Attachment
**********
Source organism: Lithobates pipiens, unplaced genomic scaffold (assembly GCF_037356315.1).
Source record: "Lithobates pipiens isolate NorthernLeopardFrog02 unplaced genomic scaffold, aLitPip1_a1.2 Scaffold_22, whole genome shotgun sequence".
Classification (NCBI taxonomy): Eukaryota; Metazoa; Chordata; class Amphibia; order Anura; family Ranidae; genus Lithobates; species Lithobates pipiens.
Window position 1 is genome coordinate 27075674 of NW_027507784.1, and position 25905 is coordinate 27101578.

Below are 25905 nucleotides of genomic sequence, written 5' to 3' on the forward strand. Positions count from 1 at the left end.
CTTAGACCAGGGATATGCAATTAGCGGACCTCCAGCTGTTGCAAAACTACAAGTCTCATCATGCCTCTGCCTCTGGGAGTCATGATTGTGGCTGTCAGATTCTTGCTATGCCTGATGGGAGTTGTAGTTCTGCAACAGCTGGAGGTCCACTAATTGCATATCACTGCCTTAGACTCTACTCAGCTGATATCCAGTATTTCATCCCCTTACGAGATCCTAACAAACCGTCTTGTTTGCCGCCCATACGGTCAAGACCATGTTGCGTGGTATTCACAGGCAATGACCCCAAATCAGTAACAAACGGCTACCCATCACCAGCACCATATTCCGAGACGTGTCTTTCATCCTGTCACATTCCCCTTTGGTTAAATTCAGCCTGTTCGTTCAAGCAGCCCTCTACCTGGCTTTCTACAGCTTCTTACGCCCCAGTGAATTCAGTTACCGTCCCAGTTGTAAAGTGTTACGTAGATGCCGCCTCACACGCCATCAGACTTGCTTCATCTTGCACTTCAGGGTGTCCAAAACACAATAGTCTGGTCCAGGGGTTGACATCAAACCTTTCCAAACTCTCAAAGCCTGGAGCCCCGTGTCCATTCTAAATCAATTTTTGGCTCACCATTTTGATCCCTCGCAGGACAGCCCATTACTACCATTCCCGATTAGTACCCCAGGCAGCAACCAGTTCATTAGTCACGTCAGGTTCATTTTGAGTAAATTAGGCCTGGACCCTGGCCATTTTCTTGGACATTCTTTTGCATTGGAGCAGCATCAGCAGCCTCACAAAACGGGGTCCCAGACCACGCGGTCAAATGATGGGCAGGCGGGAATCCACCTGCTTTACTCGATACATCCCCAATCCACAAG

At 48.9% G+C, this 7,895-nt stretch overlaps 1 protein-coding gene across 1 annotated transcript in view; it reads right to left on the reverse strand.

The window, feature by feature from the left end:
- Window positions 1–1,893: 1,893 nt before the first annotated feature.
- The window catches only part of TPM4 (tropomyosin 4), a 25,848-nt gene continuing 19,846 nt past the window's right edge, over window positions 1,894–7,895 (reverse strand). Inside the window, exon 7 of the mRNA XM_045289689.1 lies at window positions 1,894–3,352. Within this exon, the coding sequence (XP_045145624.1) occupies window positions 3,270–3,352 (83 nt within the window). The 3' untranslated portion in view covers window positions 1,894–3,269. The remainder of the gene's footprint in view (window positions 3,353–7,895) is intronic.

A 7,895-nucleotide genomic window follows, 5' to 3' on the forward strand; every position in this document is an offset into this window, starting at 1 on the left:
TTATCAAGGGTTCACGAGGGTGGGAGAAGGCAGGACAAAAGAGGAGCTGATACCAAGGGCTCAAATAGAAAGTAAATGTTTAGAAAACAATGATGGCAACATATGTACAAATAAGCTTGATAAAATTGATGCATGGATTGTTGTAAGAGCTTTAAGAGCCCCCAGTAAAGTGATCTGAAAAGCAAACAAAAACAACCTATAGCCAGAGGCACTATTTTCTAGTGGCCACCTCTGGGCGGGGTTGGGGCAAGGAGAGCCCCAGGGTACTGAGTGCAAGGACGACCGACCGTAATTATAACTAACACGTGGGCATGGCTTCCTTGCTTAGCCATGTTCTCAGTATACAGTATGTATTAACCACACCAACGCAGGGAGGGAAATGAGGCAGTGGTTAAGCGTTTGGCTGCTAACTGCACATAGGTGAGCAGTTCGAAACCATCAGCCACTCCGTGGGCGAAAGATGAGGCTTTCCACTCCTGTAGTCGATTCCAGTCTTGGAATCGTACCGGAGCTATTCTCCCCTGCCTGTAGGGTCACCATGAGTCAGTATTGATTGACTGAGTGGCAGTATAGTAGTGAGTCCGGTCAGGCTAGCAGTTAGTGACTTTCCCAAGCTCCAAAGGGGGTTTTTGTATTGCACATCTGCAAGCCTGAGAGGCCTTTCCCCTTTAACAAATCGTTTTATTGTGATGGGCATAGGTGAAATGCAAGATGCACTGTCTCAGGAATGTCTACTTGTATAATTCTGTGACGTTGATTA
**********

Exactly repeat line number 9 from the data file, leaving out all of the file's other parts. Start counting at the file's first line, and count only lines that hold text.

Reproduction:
- Window positions 1–1,893: 1,893 nt before the first annotated feature.